Every weekday morning, children and families arrive at the Virginia Tech Child Development Center for Learning and Research. The center’s deep colors, soft lighting, natural materials, and cozy, child-sized furniture provide a welcoming environment for hours of play-based learning opportunities.
This carefully crafted ambiance goes hand-in-hand with the center’s latest accomplishment. The National Association for the Education of Young Children awarded the school a new, five-year term of accreditation, after the successful completion of the rigorous renewal process.
For reaccreditation, the center had to submit extensive application materials, including teacher and administrator qualifications, a professional development plan, and the results of teacher and family surveys.
The materials showcased how the center meets the association’s 10 Early Learning Program Standards and Accreditation Criteria. These criteria highlight best practices involving relationships between staff and family, curriculum, teaching, child progress assessments, health, teachers, family, community relationships, the physical environment, and leadership and management.
“We also needed to submit several portfolios to provide evidence for center- and classroom-specific standards,” said Karen Gallagher, director of the center. “An onsite assessor reviewed our materials and surveys and then completed classroom observations to verify the information.”
During the site visit, the center presented its curriculum strengths and effectiveness in the areas of social-emotional support, physical activity, language skills, early literacy, early mathematics, science, technology, creative expression, appreciation for the arts, social studies, and health and safety.
“These areas are enhanced through a play-based learning approach,” said Alexa Gardner, the center’s curriculum coordinator. “This method involves the use of small-group interactions for the construction of knowledge and an intentional outdoor curriculum. Children explore ideas independently, so they learn in a hands-on way rather than being only teacher directed.”
And how did the center fare in the reaccreditation? It excelled. In each of the 10 standards required, the center received scores of 100 percent or even higher. The average classroom rating was 99.5 percent.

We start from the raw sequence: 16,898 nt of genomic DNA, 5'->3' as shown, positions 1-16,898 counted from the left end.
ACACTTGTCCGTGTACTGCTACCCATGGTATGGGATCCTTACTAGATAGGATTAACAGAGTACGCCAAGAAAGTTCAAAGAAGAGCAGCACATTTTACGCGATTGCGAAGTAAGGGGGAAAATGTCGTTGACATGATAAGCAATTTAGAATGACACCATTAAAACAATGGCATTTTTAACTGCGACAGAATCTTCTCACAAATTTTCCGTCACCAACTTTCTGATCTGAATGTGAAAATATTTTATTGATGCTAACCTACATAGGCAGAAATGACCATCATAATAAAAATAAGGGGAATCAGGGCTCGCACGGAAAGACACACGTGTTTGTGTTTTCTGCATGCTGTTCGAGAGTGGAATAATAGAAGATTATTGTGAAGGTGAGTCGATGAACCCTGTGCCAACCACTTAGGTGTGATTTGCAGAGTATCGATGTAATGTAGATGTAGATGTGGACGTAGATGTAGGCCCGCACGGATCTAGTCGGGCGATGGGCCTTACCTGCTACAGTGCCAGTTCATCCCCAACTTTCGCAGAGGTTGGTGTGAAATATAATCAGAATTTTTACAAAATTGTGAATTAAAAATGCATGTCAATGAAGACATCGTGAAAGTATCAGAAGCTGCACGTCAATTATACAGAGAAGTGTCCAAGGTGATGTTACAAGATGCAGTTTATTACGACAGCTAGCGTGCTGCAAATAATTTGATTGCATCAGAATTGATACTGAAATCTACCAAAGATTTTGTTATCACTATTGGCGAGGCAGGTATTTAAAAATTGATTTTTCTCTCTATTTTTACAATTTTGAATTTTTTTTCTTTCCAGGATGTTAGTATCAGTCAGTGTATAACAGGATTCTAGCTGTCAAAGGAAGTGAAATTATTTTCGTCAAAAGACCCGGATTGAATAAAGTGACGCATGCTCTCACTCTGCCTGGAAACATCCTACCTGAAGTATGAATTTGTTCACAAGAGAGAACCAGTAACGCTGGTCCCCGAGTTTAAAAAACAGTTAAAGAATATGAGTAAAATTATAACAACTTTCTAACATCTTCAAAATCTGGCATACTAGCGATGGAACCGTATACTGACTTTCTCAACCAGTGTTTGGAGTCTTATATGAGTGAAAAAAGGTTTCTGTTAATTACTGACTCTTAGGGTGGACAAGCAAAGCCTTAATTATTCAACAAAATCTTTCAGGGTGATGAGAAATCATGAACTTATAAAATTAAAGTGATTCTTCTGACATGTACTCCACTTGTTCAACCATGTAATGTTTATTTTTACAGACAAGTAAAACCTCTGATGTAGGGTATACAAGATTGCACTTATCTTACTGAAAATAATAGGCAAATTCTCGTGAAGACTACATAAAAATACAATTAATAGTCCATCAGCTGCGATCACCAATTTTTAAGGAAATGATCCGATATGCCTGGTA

“Reaccreditation — especially at such a high score — brings a great deal of prestige to Virginia Tech,” said Anisa Zvonkovic, head of the Department of Human Development and Family Science. “It’s the validation of the expertise and hard work our early childhood professionals demonstrate every day as they work to enhance development of young children in our community.”
Accredited since 1987, the Child Development Center for Learning and Research opened in 2005 as a full-time, year-around facility.
“At that time, we transitioned from a part-time lab school into a full-time school to help meet the demand for high-quality care and learning within our campus community,” Gallagher said. “Our history, though, dates back to the 1940s when the university’s Department of Home Economics started the first childhood development center.”
The center moved into its current Wallace Hall home under the auspices of the Department of Human Development, now the Department of Human Development and Family Science, in 1968.
The center now does more than provide child care; it also fulfills the service missions of Virginia Tech. By offering a model preschool program, it is a leader for local, state, and national early-childhood-care communities in teaching, learning, and research.
“As our recent accreditation scores reflect, we deliver professional education for those going into human services fields,” Gallagher said.
Since the start of the current academic year, 130 students from the Department of Human Development and Family Science in the College of Liberal Arts and Human Sciences have engaged in field studies, service learning projects, or classroom observations. In addition, 25 students in the Department of Psychology from the College of Science are participating in observations this semester.
In addition to the center’s successful reaccreditation, it rated a Level 5 in 2017 from Virginia Quality, the state’s voluntary quality rating and improvement system, making it one of a handful of child development centers in the state to achieve the top level.
Written by Leslie King